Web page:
Pools need life­guards, so se­nior ci­ti­zens dive in

The Charlotte Observer (Sunday) - - News/obituaries - BY ABHA BHATTARAI Wash­ing­ton Post

ust af­ter she turned 70, Les­lie Botts be­came a life­guard.

Botts, a long­time swim­mer from Austin, Texas, was look­ing for a way to stay ac­tive while sup­ple­ment­ing her in­come. Af­ter re­tir­ing in 2007 from her 30-year ca­reer as a spe­cial-ed­u­ca­tion teacher, she taught yoga at a Caribbean re­sort for a year, then worked as a sub­sti­tute high school teacher, mak­ing just over $10 an hour. But she was frus­trated by the un­pre­dictable hours and low pay.

So when a friend in his 60s started life­guard­ing last sum­mer, she con­sid­ered yet an­other change.

“I thought, ‘What the heck, I love the wa­ter, so I’ll give it a try,’ ” said Botts, who now makes nearly $14 an hour work­ing at Austin’s pools.

Across the coun­try, older adults and re­tirees are step­ping up to the life­guard chair – a job that his­tor­i­cally has been a rite of pas­sage for high-school­ers and col­lege stu­dents. But the teen sum­mer job is dry­ing up as ex­tracur­ric­u­lar com­mit­ments and in­tern­ships eat into sum­mer breaks.

Fewer teens are seek­ing jobs – 35 per­cent of 16- to 19-year-olds are cur­rently work­ing, down from 52 per­cent in 1998, ac­cord­ing to the Bureau of La­bor Sta­tis­tics.

Parks de­part­ments, ho­tels and coun­try clubs say the short­age in teen work­ers is es­pe­cially pro­nounced this sum­mer, as a tight la­bor mar­ket and chang­ing im­mi­gra­tion poli­cies have made it dif­fi­cult to fill the coun­try’s 150,000 life­guard­ing jobs. At the same time, re­tirees are look­ing for part-time work to make ends meet.

“There’s been an ‘age twist,’ ” said Paul Har­ring­ton, a pro­fes­sor of la­bor mar­kets at Drexel Uni­ver­sity in Philadel­phia. “There’s this idea out there among teens that work isn’t such a cool thing any­more – and so who’s re­plac­ing them in the work­force? Older Amer­i­cans, 55 and up.”

Life­guard­ing isn’t seen as be­ing as sexy or as glam­orous as it once was.

“Back when ‘Bay­watch’ was on the air, we had so many ap­pli­cants that we had to turn peo­ple away,” said B.J. Fisher, a spokesman for the Amer­i­can Life­guard As­so­ci­a­tion.

As a re­sult, the or­ga­ni­za­tion is re­cruit­ing se­nior ci­ti­zens – the old­est of whom is 86 – to make up for a lack of younger ap­pli­cants. Pools and beach clubs across the coun­try are also rais­ing wages and low­er­ing the phys­i­cal re­quire­ments to at­tract more ap­pli­cants.

“We’re start­ing to think out­side the box: baby boomers, se­niors, re­tired lawyers and ac­coun­tants,” said Fisher, who, at 61, has been a cer­ti­fied life­guard most of his life. “Em­ploy­ers are start­ing to look in­ter­nally, too: Maybe that cus­to­dian who swims laps af­ter work can get cer­ti­fied.”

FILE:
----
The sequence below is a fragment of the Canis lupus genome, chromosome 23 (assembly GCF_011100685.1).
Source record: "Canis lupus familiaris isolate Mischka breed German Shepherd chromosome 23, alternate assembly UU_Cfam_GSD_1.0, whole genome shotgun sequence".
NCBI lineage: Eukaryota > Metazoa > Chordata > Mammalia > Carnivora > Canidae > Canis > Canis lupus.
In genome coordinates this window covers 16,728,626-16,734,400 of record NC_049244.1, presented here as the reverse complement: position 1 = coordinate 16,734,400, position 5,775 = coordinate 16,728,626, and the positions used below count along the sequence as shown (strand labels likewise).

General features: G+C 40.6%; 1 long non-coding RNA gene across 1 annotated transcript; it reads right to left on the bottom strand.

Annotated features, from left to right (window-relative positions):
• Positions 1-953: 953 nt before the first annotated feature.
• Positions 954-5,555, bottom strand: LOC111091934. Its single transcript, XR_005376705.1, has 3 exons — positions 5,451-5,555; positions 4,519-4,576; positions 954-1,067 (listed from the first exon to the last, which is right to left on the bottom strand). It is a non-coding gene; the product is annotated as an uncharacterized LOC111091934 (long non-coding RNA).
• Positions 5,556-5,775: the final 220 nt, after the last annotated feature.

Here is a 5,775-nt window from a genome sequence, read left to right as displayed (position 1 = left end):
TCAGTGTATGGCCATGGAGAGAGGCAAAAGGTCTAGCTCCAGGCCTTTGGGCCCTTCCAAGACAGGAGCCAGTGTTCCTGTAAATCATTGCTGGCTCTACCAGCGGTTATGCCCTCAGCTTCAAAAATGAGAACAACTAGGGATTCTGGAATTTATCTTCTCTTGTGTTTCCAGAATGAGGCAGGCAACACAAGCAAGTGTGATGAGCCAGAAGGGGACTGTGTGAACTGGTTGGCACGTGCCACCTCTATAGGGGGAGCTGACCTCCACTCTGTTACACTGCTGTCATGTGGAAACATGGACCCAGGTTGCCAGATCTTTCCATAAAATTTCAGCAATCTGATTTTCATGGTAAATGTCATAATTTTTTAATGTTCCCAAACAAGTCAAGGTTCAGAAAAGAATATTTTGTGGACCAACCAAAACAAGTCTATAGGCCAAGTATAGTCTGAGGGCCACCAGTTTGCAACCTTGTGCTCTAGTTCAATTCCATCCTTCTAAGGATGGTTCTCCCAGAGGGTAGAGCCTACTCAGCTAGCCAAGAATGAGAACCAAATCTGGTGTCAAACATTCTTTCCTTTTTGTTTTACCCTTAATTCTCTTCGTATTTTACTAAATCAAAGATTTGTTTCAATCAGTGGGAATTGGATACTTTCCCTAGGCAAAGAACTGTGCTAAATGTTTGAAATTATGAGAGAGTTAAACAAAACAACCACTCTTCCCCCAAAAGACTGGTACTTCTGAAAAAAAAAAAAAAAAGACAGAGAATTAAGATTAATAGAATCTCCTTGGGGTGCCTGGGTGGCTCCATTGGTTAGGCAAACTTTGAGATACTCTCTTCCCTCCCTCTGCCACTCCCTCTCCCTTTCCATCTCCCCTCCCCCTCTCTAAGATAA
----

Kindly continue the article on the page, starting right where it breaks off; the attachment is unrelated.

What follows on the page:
At Lake Shore Coun­try Club in Erie, Penn­syl­va­nia, swim coaches and teach­ers dou­ble as life­guards. San Diego is look­ing to re­tired mem­bers of the mil­i­tary to watch over its pools.

This year, Wis­con­sin Gov. Scott Walker be­gan al­low­ing 15-year-olds to sign up as life­guards, a year younger than the pre­vi­ous age re­quire­ment.

And in Austin, where just 644 of 750 life­guard­ing slots have been filled so far this sum­mer, city of­fi­cials are re­cruit­ing older work­ers by plac­ing ads in news­pa­pers, em­ployee re­tire­ment guides and util­ity bills.

“Peo­ple say no­body gets pa­per bills any­more, and I say, ‘My mom does’ – and that’s who we’re try­ing to reach,” said Jodi Jay, aquat­ics di­vi­sion man­ager for the city’s parks depart­ment.

Botts, who trained for months to pass the life­guard­ing cer­ti­fi­ca­tion test, says man­agers have told her that they pre­fer older em­ploy­ees be­cause they tend to be re­li­able. Plus they can drive them­selves to work. These days, she says, they’re happy to have any worker they can get.

Dur­ing Me­mo­rial Day week­end, the city was so short-staffed that in­stead of get­ting a break every 20 min­utes, Botts worked for an hour at a time with five-minute breaks. No­tice­ably miss­ing from the work­force, she says, are younger work­ers who re­turn year af­ter year.

In South Dakota, where the un­em­ploy­ment rate is 3.3 per­cent, Jean Pear­son splits full-time life­guard­ing jobs into part-time gigs that can more eas­ily fit into work­ers’ sched­ules. But even when Pear­son can re­cruit teenagers, she says, school sched­ules make it al­most im­pos­si­ble for them to com­mit to a full sea­son, from Me­mo­rial Day to La­bor Day.

PHO­TOS BY AMANDA VOISARD For The Wash­ing­ton Post

Les­lie Botts and her fel­low life­guards close the Bal­cones neigh­bor­hood pool in Austin for the evening. The long­time swim­mer said she wanted a way to stay ac­tive while sup­ple­ment­ing her in­come.

Les­lie Botts, 70, re­cently got her life­guard cer­ti­fi­ca­tion and be­gan work­ing for Austin Parks and Re­cre­ation.

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